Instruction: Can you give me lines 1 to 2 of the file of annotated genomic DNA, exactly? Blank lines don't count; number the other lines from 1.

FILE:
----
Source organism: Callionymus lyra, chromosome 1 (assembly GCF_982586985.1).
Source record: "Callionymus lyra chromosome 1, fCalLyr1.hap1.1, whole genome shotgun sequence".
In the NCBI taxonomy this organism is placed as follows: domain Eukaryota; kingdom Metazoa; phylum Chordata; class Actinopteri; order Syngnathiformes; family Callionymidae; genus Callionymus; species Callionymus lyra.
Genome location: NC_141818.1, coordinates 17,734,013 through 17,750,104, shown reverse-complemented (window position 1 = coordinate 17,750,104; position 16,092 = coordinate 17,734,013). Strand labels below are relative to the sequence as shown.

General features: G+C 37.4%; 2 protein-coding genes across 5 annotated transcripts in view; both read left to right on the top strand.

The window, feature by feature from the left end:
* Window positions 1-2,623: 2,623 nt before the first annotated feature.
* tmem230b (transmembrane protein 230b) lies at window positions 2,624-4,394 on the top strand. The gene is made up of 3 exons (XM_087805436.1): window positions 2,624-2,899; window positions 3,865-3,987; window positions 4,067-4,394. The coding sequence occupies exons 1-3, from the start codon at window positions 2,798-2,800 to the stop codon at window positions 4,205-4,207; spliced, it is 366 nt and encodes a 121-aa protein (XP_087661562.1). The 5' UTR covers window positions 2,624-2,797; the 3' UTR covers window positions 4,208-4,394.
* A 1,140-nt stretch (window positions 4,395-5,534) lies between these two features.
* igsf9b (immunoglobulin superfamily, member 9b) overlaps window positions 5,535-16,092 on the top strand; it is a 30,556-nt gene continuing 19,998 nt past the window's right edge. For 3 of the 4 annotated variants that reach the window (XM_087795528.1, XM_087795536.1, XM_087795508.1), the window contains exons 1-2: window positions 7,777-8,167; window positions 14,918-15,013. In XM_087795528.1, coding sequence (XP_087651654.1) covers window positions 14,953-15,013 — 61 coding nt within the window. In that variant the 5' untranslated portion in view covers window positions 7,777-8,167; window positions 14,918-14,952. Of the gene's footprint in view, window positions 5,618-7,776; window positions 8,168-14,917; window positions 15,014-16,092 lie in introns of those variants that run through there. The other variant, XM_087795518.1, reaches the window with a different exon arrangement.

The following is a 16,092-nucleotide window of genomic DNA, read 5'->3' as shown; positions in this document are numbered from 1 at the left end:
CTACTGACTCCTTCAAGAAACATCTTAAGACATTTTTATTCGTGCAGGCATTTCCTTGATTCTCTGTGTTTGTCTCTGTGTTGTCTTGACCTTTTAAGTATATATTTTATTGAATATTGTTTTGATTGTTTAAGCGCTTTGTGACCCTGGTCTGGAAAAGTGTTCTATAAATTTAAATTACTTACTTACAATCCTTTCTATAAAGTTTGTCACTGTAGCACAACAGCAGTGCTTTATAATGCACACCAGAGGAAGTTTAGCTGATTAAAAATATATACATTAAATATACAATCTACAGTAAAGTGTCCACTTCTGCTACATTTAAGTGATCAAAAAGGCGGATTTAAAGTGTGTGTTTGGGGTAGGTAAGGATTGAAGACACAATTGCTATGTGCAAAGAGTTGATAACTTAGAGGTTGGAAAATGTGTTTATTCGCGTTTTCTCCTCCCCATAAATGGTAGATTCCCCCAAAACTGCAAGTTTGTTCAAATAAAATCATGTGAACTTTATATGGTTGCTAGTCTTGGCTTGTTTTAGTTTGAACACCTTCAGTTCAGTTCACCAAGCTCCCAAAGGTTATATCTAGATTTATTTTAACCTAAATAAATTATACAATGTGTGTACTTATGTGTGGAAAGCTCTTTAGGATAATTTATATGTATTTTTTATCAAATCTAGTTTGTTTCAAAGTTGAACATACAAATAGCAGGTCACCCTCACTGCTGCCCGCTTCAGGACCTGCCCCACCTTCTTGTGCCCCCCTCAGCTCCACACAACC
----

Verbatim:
Source organism: Callionymus lyra, chromosome 1 (assembly GCF_982586985.1).
Source record: "Callionymus lyra chromosome 1, fCalLyr1.hap1.1, whole genome shotgun sequence".